Every student will have an iPad this year at Harris Elementary School.
What started a few years back with a cart of tablets has blossomed as teachers have embraced digital learning, principal Beth Schwartz said: “This year, since every child has their own, if kids are doing a research project, they all can get involved.”
Envision this: Not only are tablets ideal for practicing basic math skills, but if kids fall behind they can load review videos to catch up to the rest of the class without cutting into instruction time.
In language arts class, students can share their writing ideas, edit each others’ papers, and complete reading assignments all via iPads.
Most kids are already using tablets are home, so it makes sense to use the tech in the classroom, Schwartz said. “They have no fear, which is really fun to watch. Grownups sometimes don’t want to explore, afraid they might make mistakes, but kids dive right in.”
Tablets take the fun of games such as Minecraft and Pokemon Go and co-opt it for learning, “and that’s going to help them in years to come,” said Schwartz. By the time they move on to college and careers, today’s kids are going to have a comfort level and know-how with technology that will let them be extremely independent.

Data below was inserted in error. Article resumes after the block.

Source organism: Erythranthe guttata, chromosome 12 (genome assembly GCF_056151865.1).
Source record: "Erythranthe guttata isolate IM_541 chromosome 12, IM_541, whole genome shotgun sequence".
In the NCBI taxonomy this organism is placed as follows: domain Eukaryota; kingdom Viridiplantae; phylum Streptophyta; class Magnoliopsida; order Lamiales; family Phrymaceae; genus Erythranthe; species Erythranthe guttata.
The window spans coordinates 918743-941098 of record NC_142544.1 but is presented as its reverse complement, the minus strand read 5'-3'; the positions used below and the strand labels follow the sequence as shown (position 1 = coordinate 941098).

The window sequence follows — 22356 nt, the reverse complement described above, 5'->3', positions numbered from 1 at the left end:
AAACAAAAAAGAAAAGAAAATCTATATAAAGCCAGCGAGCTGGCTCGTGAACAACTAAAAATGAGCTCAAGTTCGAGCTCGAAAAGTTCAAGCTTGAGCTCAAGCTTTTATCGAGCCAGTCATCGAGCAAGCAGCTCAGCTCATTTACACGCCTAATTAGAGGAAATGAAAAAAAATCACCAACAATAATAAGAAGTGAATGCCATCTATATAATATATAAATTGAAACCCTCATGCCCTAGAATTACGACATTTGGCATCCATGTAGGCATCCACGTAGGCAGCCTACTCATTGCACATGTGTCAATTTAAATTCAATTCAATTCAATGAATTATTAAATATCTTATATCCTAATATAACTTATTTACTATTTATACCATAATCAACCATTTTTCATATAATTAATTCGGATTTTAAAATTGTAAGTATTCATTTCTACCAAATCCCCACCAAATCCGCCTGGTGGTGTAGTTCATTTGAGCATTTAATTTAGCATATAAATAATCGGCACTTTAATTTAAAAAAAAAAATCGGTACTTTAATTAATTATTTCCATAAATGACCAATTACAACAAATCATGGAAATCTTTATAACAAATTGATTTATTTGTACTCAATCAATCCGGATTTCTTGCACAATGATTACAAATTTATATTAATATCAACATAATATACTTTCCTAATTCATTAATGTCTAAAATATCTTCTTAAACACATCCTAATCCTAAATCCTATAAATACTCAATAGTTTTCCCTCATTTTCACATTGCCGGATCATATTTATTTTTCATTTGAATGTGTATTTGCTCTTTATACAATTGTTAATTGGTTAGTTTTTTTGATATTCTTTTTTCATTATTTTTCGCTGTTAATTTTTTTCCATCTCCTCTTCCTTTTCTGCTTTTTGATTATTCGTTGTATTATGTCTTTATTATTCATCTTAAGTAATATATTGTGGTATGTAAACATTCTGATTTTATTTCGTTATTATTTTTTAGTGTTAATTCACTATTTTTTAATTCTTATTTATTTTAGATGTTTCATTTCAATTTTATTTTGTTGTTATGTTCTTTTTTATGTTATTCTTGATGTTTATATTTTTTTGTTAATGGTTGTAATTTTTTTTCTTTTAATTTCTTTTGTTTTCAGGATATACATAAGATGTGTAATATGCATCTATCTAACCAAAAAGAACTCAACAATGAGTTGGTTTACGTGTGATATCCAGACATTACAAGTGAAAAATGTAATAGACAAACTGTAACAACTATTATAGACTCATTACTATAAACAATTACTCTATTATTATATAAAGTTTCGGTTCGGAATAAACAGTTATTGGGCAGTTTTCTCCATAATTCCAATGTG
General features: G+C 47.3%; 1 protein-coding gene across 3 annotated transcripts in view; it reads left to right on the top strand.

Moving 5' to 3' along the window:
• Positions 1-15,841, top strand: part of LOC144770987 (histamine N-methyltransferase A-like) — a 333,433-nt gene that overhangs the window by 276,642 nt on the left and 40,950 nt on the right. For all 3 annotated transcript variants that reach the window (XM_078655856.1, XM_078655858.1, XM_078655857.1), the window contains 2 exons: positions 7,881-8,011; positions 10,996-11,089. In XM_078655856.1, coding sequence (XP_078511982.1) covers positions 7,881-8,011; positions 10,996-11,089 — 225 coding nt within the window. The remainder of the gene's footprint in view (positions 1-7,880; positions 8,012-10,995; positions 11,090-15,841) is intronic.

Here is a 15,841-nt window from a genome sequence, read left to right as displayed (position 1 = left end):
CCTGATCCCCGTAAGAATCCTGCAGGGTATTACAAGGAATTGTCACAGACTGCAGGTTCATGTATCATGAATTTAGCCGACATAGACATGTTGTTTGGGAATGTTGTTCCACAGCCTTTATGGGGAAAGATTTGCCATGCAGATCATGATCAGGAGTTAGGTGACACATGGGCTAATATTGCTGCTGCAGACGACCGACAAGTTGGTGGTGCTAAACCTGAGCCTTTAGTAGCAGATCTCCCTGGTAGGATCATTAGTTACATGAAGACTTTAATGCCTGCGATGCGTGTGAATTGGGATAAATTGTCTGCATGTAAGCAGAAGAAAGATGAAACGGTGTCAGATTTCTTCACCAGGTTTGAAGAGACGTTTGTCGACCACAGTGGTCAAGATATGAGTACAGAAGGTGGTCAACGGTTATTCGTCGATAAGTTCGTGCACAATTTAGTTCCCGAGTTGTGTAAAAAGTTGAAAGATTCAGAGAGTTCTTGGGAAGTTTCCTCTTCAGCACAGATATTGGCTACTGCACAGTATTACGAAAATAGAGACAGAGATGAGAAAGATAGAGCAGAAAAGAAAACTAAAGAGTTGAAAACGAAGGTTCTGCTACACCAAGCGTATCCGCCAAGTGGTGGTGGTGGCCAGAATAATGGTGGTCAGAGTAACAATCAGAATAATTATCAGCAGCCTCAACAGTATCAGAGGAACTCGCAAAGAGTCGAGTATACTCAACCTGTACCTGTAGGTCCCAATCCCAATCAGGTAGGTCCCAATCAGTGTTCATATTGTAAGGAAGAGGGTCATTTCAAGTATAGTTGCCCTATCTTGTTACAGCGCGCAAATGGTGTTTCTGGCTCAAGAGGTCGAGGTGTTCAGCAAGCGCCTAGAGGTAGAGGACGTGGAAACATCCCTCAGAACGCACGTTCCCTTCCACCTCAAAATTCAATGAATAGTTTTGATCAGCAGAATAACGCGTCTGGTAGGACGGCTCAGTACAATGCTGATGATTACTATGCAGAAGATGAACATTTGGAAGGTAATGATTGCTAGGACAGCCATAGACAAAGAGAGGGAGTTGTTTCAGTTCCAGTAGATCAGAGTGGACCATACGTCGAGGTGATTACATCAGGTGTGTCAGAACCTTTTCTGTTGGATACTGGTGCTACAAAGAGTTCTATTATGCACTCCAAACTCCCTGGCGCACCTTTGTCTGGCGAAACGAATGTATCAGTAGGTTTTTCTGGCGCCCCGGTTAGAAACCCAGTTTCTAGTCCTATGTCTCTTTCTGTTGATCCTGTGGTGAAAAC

Still, she encourages families to keep toys and electronics at home. Cell phones can be taken to school for safety but they need to be turned off and left in a book-bag so as not to be a distraction.
Harris Elementary is growing this year. A boost of about 35 in enrollment over the summer has prompted the hiring of an additional teacher at the third grade level.
Schwartz is excited about continuing the Comet Pride program for a second year, focusing on making positive choices. “Last year we saw kids learning the importance of thinking of others,” she said — if someone spills milk, she saw kids jumping up to get paper towels instead of jeering.
This is already a somewhat bittersweet year for Schwartz because it could be the last for Harris Elementary.
If all goes according to the district’s plans, Harris will be torn down to make way for a new K-3 school, which will carry on the Powers Elementary name in honor of longtime Amherst educator Fred Powers.
“It’s exciting to know there are new possibilities for the future,” Schwartz said, but she is torn to be welcoming what may be the very last batch of Harris students into her building.
“I want people to know I’m excited about the year and we love to share the good things that are going on here at Harris,” she said, urging families to seek out neat updates through the year from the News-Times, Twitter, and Facebook.
An open house will be held from 4:30-5:30 p.m. on Tuesday, Aug. 16 at Harris.
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